What is Good Storytelling? (Part 1)
First: What is Storytelling?
There’s no single compact definition that can cover every modern use of the word “story.” You may think of news articles, or children’s fairy tales. You may think of “user stories,” that product designers use to figure out what to build. You may think of a novel. In fact, most stories have common characteristics: characters, settings, plot, conflict, and an ending.
But in talking about a “brand story,” or a “cultural story,” or a “life story,” we are really discussing a specific kind of story: the “Mono-myth,” also commonly known as a “Hero’s Journey.” At the heart of what we call “storytelling” in the modern world, you find this core structure:
The world’s oldest documented story is The Epic of Gilgamesh, written 4000 years ago on clay tablets. It’s the story of Gilgamesh, a God King of the Sumerian state of Uruk. He begins as a restless and foolish young man, who leaves his city behind to explore the world, faces many challenges, becomes wise, and returns home a hero, ready to lead his people.
That ought to sound familiar. It’s the basis of every epic story from the Odyssey to Star Wars.
The Hero’s Journey works incredibly well at persuading audiences because it is a simple and flexible vehicle for conveying the human experience. It speaks to us about our experiences in life, by recreating those experiences, only with more flair, more danger, and bigger stakes.
The Hero’s Journey
Pick a big successful brand at random. Recall what you can about their “story.”
Chances are excellent that it is a “Hero’s Journey,” following the same pattern laid out 4 millennia ago in Gilgamesh. McDonalds has its Ray Krok, Apple has its Steve Jobs, and Microsoft its Bill Gates.
Not coincidentally, there are movies about all these characters, and they are all Hero’s Journey movies. The appeal of this story is so great that it is virtually synonymous with storytelling in film.
Within each of these stories is a familiar narrative: a misfit, naive and ambitious, confronts a cruel world, fails, grows, and finally succeeds. That is the simple core of every human story, and thus, every company story as well.
Qualities of a Great Story
Now we know what a story looks like. So which are the specific qualities of a really strong story? What makes this overall structure work best? Here are a few things I think are essential in a good story:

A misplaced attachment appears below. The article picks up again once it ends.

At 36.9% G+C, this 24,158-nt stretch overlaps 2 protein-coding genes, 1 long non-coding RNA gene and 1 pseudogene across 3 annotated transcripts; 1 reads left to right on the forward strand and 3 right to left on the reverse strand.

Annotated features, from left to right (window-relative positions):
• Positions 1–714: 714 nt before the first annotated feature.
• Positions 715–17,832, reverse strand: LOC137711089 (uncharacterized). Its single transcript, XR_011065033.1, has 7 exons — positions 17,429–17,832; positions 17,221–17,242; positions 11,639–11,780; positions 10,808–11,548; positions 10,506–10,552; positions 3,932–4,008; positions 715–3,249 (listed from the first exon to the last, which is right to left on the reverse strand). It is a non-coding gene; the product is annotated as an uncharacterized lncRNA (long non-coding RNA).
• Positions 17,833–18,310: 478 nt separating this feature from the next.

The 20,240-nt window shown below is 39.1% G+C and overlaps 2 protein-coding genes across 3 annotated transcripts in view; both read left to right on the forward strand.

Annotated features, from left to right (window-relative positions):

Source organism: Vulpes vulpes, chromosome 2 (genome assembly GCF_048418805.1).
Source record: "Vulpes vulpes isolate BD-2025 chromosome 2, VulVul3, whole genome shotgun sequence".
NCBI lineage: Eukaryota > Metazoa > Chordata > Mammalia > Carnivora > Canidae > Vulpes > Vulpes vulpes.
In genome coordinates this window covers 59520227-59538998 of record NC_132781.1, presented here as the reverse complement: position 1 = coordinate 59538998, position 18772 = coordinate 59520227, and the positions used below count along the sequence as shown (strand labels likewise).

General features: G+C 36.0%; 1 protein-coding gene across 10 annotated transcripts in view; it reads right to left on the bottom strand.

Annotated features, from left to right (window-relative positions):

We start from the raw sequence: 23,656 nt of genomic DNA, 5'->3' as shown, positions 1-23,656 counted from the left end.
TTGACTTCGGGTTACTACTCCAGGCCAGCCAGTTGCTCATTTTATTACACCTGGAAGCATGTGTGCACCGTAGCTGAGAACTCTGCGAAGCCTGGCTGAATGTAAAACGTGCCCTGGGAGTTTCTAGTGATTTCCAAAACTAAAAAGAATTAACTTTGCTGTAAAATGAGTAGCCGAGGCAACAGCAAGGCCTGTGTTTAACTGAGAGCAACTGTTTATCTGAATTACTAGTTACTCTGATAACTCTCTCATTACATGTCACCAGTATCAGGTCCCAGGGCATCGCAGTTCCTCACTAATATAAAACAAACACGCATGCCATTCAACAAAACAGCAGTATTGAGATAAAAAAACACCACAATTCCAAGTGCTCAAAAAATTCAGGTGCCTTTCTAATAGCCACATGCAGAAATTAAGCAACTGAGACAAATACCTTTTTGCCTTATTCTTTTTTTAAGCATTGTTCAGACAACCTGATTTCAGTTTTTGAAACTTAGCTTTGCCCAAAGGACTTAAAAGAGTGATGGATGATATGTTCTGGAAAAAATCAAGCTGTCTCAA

Great Stories Have Human (imperfect) Characters
Great stories appeal to the listener by being, essentially, about human nature. Great heroes are appealing because of their humanity, and not because of their power.
Think about why people love Batman, or Iron Man: it’s because they are flawed human beings. It is the human experience to face moral tests and temptation. Thus, a story in which good and evil are too easy to separate is a story without any moral tension.
You may have at some point spotted this meme making the rounds on Facebook. It’s got enormous viral potential, which is why it has been shared so widely (by both those who find it hilarious, and those who take it seriously)
It’s also a great example of bad storytelling.
In this story, we are presented with two characters in conflict: one entirely sympathetic and brave, the other entirely unsympathetic and cowardly. Thus, the point of the story, or the moral, is never in doubt. While the story creates suspense by making it unclear exactly what will happen, it creates no suspense over what the story thinks should happen.
No one in the story learns anything. No one changes as a person. One wins, and the other loses, but nothing is different at the end.
Great Stories Are About Change
I attended a panel on startups by the renowned actor Kevin Spacey this past weekend. One phrase above all stuck out to me as an example of how he sees storytelling. When asking a founder a question about his motivations in business, the founder responded: “Well, that’s complex.” To which Spacey responded: “Go ahead. Be complex.”
People are complex. So stories must also deal in moral complexity. They must give the heros and the villains an “arc.” As in Gilgamesh (or any epic story), the hero must fail to become wise. A villain must experience pride before the fall. Otherwise, nothing has changed.